Symi Dream

Living on a Greek island

A Greek island blog from Symi in the Dodecanese islands of Greece. "James’s great talent lies in his careful observation of the absurd and the amusing, the dramas and the difficulties..." Anne Zouroudi.

Symi Dream - Living on a Greek island

Music and more Music

Music and more Music

Now we are on March 22nd, and I have realised my timeline was incorrect yesterday. We booked the theatre tickets on our first night in Split, and the concert was on our first full day, after the bell tower nightmare and meeting Adriana on the Riva. So, it’s still Thursday and, having had a large lunch, we felt no need for dinner. Just as well as the concert started at seven-thirty, a most inconvenient time to be somewhere other than in an eatery.

National Theatre, Split

National Theatre, Split

No complaints from here though. Knowing that we had some time, we stopped for a drink at a place we nicknamed Audrey’s because it had a large photo of, and a large quote, from Audrey Hepburn. Like all the other cafés we used, the staff were young and friendly, spoke very good English, and taught us some Croat words like ‘Živjeli’ for ‘Cheers.’ (One night in unusual circumstances we learned the word for ‘gravedigger’, but I will tell you about that another day.) A glass of wine later and we decided that we would have a drink at the theatre bar before the concert and so set off into a chilly night.

20 minutes before curtain up

20 minutes before curtain up

There was no bar at the theatre, at least not one that was open. We arrived at seven-ten and were asked to come back later. Not like a British theatre, I thought, where the audience begins to cluster a good hour before the show to read programmes, have wine, compare outfits and use Edwardian toilet facilities. We dashed back to Audrey’s and gulped another glass, not wanting to be late despite that fact that, apparently, in Croatia, audiences are not expected to be early.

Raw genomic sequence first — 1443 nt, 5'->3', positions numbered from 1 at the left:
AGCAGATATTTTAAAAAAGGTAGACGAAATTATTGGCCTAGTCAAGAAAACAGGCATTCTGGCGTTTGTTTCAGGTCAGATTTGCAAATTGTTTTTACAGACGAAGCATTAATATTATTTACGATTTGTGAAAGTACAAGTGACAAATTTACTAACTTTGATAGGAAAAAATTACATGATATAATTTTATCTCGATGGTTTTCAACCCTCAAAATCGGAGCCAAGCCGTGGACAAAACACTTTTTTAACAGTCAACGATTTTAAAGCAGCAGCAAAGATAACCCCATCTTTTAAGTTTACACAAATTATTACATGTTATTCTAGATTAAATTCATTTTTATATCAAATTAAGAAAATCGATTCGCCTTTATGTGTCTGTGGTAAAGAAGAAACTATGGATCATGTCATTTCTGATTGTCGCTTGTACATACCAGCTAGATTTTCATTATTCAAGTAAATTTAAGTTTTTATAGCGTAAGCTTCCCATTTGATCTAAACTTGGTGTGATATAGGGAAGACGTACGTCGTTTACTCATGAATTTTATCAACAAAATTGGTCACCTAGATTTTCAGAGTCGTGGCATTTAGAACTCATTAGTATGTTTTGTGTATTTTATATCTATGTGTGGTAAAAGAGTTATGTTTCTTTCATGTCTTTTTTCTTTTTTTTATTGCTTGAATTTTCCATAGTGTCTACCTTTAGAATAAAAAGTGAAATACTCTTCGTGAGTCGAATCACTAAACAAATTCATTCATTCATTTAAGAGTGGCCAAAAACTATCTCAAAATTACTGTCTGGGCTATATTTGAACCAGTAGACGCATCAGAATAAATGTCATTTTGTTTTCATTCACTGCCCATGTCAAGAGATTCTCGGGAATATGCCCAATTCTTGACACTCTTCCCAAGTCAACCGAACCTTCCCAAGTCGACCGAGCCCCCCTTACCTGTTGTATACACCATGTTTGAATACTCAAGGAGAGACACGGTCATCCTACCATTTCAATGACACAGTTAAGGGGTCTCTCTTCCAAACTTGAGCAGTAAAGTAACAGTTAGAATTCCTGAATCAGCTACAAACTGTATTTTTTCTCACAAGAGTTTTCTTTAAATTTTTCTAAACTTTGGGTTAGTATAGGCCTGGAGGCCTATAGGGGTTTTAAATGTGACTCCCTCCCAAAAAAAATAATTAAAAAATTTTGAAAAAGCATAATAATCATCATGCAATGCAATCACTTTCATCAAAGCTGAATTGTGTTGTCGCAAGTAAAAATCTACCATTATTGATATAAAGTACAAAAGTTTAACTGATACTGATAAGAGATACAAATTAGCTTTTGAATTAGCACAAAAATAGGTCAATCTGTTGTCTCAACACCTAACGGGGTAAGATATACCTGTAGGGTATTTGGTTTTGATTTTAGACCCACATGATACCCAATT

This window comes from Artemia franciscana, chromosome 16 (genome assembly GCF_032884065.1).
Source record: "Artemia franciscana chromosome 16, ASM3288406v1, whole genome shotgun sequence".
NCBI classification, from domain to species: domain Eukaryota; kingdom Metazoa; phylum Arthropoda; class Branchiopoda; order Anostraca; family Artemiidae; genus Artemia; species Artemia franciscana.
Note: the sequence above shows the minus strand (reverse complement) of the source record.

Inside the National Theatre, pre-show

Inside the National Theatre, pre-show (two minutes later it was full)

Back at the theatre at seven-twenty-five and, as if by teleportation, the foyer was rammed by audience. I have no idea where they had been hiding only fifteen minutes before. Tickets shown, we found our seats and settled in for a bit of Beethoven. Two bits actually, a concerto for piano, violin and cello in ‘C-duru’, which is either C major or C minor, and the Erotica symphony, number ‘Treca’ (which actually means third) in Eb-duru which I now know means major. Glorious performance by the Orkestar HNK Split – the orchestra of the National Theatre, conducted by Ivo Lipanovic. The interval allowed for a quick visit to a 20th-century toilet facility and a quick gasp of fresh, cold air outside and, after the concert, we returned to the city walls to find ‘Split’s only gay-friendly bar.’ (That’s what the unusual red photo is all about.) This wasn’t busy, but it was interesting with revolutionary murals and writing on the walls of the cavernous rooms in the medieval building and – sorry to mention them again – toilets that were from the same century as the walls; fourteenth, I should say.